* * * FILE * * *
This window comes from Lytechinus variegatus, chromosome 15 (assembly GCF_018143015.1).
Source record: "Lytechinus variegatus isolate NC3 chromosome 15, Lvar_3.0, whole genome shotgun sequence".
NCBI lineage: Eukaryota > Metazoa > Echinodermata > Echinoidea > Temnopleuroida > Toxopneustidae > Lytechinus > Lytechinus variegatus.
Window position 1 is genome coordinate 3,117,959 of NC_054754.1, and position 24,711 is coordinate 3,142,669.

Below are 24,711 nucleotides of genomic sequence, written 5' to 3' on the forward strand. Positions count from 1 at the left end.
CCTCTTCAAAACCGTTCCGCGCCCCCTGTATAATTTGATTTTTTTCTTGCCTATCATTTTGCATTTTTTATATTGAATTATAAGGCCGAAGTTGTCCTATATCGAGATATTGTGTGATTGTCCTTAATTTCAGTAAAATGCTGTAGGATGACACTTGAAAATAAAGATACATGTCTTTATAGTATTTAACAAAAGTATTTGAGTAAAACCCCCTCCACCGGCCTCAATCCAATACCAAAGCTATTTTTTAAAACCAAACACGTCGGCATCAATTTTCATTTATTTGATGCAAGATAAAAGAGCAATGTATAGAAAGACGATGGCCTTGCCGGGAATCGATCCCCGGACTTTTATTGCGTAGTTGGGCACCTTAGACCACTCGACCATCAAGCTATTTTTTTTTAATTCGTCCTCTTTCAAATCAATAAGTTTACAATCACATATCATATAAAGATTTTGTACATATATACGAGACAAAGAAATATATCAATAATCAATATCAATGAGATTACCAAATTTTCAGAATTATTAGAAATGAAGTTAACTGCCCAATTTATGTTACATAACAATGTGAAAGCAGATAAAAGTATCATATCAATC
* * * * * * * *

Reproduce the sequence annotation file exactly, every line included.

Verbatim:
This window comes from Lytechinus variegatus, chromosome 15 (assembly GCF_018143015.1).
Source record: "Lytechinus variegatus isolate NC3 chromosome 15, Lvar_3.0, whole genome shotgun sequence".
NCBI lineage: Eukaryota > Metazoa > Echinodermata > Echinoidea > Temnopleuroida > Toxopneustidae > Lytechinus > Lytechinus variegatus.
Window position 1 is genome coordinate 3,117,959 of NC_054754.1, and position 24,711 is coordinate 3,142,669.

Below are 24,711 nucleotides of genomic sequence, written 5' to 3' on the forward strand. Positions count from 1 at the left end.
CCTCTTCAAAACCGTTCCGCGCCCCCTGTATAATTTGATTTTTTTCTTGCCTATCATTTTGCATTTTTTATATTGAATTATAAGGCCGAAGTTGTCCTATATCGAGATATTGTGTGATTGTCCTTAATTTCAGTAAAATGCTGTAGGATGACACTTGAAAATAAAGATACATGTCTTTATAGTATTTAACAAAAGTATTTGAGTAAAACCCCCTCCACCGGCCTCAATCCAATACCAAAGCTATTTTTTAAAACCAAACACGTCGGCATCAATTTTCATTTATTTGATGCAAGATAAAAGAGCAATGTATAGAAAGACGATGGCCTTGCCGGGAATCGATCCCCGGACTTTTATTGCGTAGTTGGGCACCTTAGACCACTCGACCATCAAGCTATTTTTTTTTAATTCGTCCTCTTTCAAATCAATAAGTTTACAATCACATATCATATAAAGATTTTGTACATATATACGAGACAAAGAAATATATCAATAATCAATATCAATGAGATTACCAAATTTTCAGAATTATTAGAAATGAAGTTAACTGCCCAATTTATGTTACATAACAATGTGAAAGCAGATAAAAGTATCATATCAATC